Category: In The Artist's Studio

3 Things You Didn’t Know About David Burdeny

You’re familiar with his breathtaking travel-inspired photography—now get to know a little about the man behind the lens! Here are three things you didn’t know about David Burdeny.

David Burdeny, Untitled 4, Moscow, Russia


1. The Russian Military Conducted His Background Check

In 2014, Burdeny traveled to Moscow and St. Petersburg to photograph their metro stations, drawn to the aesthetics and elaborate display of Soviet history. In order to photograph these extravagant underground palaces, he needed permission from the Russian military. After a background check, Burdeny was cleared to begin his photo series, making him one of few who have been allowed to photograph the metro stations after hours. This isn’t uncommon for Burdeny when he shoots interiors; he often needs permits before beginning to work.


David Burdeny, Guys Lunch & Grocery, Saskatchewan, Canada, Archival Pigment Print, 44 x 55 inches


2. His Shoots Can be Unpredictable

Burdeny’s beautiful photographs don’t always come easily or without conflict. Photographing a scene in Japan, he parked his car on a boat ramp while using his headlights to light the scene. Eventually he noticed the lights starting to dim, and sure enough, the car wouldn’t start and was nearly taken by a rising tide.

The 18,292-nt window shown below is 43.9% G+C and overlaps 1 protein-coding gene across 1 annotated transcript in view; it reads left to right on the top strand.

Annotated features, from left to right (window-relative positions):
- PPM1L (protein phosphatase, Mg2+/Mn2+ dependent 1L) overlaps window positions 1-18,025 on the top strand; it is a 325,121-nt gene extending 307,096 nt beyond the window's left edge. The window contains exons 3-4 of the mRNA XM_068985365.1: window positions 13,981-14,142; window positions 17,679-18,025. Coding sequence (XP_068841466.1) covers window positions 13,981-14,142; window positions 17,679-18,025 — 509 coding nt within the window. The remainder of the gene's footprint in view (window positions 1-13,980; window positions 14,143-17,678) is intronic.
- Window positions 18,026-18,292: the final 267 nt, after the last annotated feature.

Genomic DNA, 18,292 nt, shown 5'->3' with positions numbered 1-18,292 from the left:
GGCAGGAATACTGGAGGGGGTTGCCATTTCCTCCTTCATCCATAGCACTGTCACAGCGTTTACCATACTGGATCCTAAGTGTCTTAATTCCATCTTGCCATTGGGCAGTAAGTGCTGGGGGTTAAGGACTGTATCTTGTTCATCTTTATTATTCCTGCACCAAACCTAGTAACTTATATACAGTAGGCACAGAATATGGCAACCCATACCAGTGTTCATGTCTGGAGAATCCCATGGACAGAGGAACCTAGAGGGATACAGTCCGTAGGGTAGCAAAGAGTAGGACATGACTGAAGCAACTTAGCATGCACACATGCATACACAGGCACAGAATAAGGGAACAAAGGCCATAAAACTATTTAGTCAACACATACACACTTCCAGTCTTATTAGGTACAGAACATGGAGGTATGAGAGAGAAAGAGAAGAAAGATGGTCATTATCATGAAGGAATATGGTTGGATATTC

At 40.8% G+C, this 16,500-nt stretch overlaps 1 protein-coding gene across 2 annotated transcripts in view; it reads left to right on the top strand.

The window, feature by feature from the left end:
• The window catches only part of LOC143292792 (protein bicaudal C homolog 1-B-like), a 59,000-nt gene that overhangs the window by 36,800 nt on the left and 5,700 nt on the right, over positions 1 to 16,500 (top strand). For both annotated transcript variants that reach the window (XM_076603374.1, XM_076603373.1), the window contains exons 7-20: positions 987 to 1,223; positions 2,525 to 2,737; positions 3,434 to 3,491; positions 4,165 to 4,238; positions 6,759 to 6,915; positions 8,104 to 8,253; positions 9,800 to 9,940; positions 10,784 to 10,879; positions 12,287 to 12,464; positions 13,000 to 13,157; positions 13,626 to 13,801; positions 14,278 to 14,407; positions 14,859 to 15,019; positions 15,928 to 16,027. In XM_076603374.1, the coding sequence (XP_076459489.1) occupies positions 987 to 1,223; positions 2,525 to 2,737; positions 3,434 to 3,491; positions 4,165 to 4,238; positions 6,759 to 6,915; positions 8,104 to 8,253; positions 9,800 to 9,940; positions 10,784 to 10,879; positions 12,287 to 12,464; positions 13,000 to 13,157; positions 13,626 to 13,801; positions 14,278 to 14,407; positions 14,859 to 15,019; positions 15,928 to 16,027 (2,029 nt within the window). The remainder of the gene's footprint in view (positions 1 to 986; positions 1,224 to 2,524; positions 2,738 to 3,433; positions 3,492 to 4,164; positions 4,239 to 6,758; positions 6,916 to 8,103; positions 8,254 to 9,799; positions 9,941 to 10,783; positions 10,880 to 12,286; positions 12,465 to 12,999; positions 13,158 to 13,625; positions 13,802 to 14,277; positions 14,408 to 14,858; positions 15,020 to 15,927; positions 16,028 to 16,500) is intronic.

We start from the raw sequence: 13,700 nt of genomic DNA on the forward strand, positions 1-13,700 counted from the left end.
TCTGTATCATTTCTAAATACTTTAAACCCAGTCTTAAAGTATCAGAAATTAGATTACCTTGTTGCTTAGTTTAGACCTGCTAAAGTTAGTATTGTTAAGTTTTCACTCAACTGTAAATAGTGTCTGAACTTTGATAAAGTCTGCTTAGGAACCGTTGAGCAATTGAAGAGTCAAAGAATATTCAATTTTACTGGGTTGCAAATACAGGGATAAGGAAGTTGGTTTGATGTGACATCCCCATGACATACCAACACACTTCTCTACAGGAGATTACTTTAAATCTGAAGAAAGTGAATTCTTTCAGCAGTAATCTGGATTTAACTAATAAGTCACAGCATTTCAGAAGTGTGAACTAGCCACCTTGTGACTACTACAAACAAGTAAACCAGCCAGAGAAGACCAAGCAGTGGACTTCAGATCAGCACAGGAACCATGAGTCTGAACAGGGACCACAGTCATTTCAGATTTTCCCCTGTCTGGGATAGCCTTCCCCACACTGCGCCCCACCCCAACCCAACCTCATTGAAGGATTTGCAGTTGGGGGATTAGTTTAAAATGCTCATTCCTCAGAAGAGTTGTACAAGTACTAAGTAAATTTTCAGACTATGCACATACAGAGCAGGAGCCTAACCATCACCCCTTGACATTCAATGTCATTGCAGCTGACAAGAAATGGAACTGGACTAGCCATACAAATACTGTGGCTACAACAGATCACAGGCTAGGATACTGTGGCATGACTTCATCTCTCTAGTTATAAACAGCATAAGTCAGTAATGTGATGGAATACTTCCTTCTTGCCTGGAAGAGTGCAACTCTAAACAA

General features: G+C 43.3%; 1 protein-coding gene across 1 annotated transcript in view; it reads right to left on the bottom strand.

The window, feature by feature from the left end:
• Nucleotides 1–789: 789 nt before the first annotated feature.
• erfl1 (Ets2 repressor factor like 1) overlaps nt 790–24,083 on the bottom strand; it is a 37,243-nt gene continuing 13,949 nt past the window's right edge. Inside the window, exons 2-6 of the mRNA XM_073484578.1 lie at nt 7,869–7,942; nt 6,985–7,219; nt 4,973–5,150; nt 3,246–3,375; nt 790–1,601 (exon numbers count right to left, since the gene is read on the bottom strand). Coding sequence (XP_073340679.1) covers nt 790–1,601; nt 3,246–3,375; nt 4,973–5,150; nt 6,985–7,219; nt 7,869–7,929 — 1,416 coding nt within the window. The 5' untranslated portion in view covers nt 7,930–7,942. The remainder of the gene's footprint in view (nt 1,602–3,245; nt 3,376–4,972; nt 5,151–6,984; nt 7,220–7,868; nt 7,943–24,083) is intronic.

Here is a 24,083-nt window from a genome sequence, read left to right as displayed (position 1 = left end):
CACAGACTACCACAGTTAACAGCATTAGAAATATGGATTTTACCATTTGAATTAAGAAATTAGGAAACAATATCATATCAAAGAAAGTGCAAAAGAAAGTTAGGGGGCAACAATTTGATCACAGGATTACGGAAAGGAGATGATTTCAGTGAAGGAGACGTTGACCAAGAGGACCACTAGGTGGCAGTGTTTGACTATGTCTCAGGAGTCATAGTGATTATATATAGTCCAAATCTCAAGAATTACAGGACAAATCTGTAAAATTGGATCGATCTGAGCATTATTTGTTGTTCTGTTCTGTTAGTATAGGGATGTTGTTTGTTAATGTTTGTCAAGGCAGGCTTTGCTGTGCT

On a recent shoot, his camera froze in temperatures thirty below zero, and he had to wait three days just to get the photograph. He’s also had a camera roll off of a cliff, and cheetahs climb into his Jeep for a nap while working in Kenya. Luckily, Burdeny has always made it out in one piece—we can’t speak for the camera at the bottom of the cliff though!


David Burdeny, Solice, Amboseli, Kenya, Archival Pigment Print, 37 x 66 inches


3. His Animal Portraits Hold a Deeper Meaning

Burdeny traveled to Africa in 2019 to photograph different animal species that are dwindling in numbers. In reference to the series he said, “It was an effort re-present them in a distinctly contemporary way. The images are to serve as a reminder that such animals are not mythical beasts, but earthly proprietors whose human tenants are both their greatest danger and only hope.”

His photographs capture the animals in a very intimate way, “forsaking novelty for personhood.” Because elephants travel the same path daily, Burdeny was able to put himself in the right place at the right time to compose Solice, Amboseli, Kenya. He was just 50 feet away when capturing this image.

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